Skip to main content

Long read: The beauty and drama of video games and their clouds

"It's a little bit hard to work out without knowing the altitude of that dragon..."

If you click on a link and make a purchase we may receive a small commission. Read our editorial policy.

Might & Magic: Clash of Heroes

Role-playing struzzlegy?

I've been having a lot of weird dreams recently. You know the sort - when you've been playing a game obsessively and its processes become so deeply infused with your thoughts that they infiltrate your consciousness at a very base level, giving you abstract and repetitive night terrors about making colourful elves stand in lines behind deer in dresses.

No? Well it happens to me. More so since I began playing and became thoroughly engrossed by Might & Magic: Clash of Heroes.

On the surface it's a familiar concept - put things in threes as much as you can before your opponent does, matching shapes and colours to each other to clear them. Set in the world of venerable PC series Might & Magic, there are elves and knights and demons and zombies. No one would blame you dismissed it as a cookie-cutter DS puzzle title. But you shouldn't do that, because developer Capybara, the team behind the awesome Critter Crunch, has crafted a real gem from a largely redundant old IP.

Firstly, any veterans of the Heroes of Might & Magic series would do well to leave expectations at the door (and sorry about the "largely redundant" thing, by the way). You will be familiar with the factions of Haven, Sylvan, Infernal et al, but the role-play and turn-based battle strategy of the heroes series has been tempered and forged with a strong element of puzzle. Think Puzzle Quest but with soldiers in place of gems.

Boss encounters swicth things up a bit, requiring extra precision or planning.

Players begin as the elfy Sylvans, with a complement of fast and basic troops. Your army is quickly expanded with two more types of basic soldier, each taking up one square of the playing field. Organise them in vertical lines of three, either in a Tower of Hanoi-style pick-and-drop or by removing soldiers in the way, and they will activate, charging up an attack over the next few turns to unleash on your enemy.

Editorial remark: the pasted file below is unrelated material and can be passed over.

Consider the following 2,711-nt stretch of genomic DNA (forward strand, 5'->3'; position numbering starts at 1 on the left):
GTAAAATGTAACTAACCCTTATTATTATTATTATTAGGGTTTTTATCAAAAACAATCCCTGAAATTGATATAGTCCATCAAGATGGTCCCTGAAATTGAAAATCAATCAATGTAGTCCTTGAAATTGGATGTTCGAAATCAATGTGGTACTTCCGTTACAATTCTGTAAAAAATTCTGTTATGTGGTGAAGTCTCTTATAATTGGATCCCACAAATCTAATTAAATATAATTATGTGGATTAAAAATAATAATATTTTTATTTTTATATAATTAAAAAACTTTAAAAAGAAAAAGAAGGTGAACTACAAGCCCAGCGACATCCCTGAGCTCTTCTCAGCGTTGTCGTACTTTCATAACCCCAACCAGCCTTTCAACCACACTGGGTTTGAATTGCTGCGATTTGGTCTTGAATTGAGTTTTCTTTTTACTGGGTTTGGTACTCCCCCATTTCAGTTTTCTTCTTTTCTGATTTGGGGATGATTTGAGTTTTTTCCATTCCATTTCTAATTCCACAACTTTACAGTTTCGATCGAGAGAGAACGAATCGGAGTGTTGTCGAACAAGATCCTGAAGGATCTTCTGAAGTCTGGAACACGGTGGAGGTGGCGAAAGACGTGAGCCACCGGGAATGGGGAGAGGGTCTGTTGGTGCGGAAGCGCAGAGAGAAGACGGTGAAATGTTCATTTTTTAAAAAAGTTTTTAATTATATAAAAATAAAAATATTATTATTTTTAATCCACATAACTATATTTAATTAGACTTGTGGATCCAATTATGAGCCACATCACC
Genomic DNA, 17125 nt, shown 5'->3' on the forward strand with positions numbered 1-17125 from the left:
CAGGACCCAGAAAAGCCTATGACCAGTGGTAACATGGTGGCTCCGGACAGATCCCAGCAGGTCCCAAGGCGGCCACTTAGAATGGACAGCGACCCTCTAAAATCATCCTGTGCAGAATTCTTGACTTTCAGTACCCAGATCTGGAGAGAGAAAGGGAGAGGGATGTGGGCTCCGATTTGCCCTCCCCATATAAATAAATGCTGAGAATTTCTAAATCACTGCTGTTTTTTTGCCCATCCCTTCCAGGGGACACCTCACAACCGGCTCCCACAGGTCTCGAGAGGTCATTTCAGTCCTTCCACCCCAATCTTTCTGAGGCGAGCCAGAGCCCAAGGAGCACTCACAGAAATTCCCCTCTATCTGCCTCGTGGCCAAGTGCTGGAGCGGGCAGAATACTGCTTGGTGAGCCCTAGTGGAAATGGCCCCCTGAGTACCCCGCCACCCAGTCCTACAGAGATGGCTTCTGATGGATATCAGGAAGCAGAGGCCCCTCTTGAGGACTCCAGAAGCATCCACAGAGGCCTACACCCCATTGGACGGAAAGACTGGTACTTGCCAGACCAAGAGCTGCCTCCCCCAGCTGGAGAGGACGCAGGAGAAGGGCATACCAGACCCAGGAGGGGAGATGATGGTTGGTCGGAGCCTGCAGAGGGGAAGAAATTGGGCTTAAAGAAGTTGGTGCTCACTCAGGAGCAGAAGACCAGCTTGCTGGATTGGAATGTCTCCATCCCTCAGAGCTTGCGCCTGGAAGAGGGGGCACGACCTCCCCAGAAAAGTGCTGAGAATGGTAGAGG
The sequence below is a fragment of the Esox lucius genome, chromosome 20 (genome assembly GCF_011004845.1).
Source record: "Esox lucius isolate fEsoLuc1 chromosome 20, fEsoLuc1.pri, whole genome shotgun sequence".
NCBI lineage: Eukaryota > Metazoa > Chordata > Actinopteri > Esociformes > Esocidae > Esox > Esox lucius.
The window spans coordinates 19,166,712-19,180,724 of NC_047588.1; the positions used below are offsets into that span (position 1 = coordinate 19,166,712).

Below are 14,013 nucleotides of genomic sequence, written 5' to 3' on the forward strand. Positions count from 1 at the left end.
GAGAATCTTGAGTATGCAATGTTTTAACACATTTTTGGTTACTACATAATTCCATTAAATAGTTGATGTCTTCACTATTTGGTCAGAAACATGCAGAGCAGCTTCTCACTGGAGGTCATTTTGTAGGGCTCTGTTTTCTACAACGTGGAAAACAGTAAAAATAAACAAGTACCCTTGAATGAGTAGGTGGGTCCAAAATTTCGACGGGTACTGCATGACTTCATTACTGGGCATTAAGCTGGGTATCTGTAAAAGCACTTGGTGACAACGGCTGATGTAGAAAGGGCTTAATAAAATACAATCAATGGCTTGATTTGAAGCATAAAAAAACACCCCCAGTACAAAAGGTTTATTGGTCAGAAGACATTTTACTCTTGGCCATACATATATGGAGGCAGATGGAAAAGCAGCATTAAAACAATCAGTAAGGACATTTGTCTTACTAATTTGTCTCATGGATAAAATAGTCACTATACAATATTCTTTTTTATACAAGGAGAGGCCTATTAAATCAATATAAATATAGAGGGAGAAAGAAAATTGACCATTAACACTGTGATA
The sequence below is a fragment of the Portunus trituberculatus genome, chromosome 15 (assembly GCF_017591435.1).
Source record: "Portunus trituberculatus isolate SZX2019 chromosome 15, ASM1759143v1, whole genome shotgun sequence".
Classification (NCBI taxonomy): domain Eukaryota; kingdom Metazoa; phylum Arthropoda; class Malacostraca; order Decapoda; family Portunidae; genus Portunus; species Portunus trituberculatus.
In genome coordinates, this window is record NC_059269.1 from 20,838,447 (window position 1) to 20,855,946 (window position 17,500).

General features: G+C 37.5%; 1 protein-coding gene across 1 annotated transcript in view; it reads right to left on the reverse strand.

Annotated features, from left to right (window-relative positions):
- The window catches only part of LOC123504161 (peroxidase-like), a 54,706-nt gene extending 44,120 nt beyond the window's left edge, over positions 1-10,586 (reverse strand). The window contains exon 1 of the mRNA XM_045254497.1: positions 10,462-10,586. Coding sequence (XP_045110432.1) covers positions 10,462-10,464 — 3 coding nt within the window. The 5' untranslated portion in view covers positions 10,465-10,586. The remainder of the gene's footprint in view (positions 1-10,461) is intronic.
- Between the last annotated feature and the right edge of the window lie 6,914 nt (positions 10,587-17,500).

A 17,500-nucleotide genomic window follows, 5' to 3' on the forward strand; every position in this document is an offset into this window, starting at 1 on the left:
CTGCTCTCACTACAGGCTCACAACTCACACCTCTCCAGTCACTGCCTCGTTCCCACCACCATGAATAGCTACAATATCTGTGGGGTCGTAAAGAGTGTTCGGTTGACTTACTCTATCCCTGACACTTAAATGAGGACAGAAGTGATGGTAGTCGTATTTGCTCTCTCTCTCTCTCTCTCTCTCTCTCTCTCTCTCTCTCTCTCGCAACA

Attacking means shooting or charging upwards, haemorrhaging attack points as units plough through enemy formations and defences before carving whatever's left from the health bar of the opposing general. Activated units also soak up a lot more damage than individuals, making them as valuable for defence as attack. At this stage the only other option is to arrange your troops, each type assigned to one of the three colours available, in horizontal rows instead. Do this and they form a wall rather than an attack formation, protecting your hero, who's standing courageously at the back, from charging enemies.

Then it all gets a bit more complex. You're given Elite units, which come in all three colours and occupy two vertical spaces on the grid. They need two normal units of the same colour to be stacked behind them in order to charge, and can't be used in walls. They're more effective than the basic units though, as reflected by their increased charge time and limited numbers, and each has a special function - healing, enhancing, extra damage, bypass defences, that sort of thing.

A little later you'll be rewarded with your first Champion unit. These are the behemoths and dreadnoughts of the battlefield - dragons, ents, griffons and efeets, who each occupy a square space of four and require another four basic troops behind them to activate. Once they do, however, they tend to be powerful enough to end a battle, unless your opponent can hastily prepare a counterpart in his own ranks. Each faction also has unique properties for its walls, as well as a powerful spell, cast once a 'rage gauge' is filled by damage.

These three classes of unit, further divided into different varieties, already provide an excellent basis for a strategically developed battle system, offering as they do a variety of options for assault and rebuke, but Capybara has added yet another level of complexity.